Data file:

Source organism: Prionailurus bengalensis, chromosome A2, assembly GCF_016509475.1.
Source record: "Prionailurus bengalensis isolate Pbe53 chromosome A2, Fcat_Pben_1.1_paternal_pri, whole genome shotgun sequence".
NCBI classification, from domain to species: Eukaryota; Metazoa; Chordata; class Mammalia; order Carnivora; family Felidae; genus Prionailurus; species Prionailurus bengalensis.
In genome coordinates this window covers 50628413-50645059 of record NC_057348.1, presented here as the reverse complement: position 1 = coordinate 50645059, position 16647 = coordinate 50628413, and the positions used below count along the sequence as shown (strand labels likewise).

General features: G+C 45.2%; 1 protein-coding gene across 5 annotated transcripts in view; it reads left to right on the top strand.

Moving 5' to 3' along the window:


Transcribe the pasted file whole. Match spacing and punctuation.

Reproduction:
Source organism: Prionailurus bengalensis, chromosome A2, assembly GCF_016509475.1.
Source record: "Prionailurus bengalensis isolate Pbe53 chromosome A2, Fcat_Pben_1.1_paternal_pri, whole genome shotgun sequence".
NCBI classification, from domain to species: Eukaryota; Metazoa; Chordata; class Mammalia; order Carnivora; family Felidae; genus Prionailurus; species Prionailurus bengalensis.
In genome coordinates this window covers 50628413-50645059 of record NC_057348.1, presented here as the reverse complement: position 1 = coordinate 50645059, position 16647 = coordinate 50628413, and the positions used below count along the sequence as shown (strand labels likewise).

General features: G+C 45.2%; 1 protein-coding gene across 5 annotated transcripts in view; it reads left to right on the top strand.

Moving 5' to 3' along the window: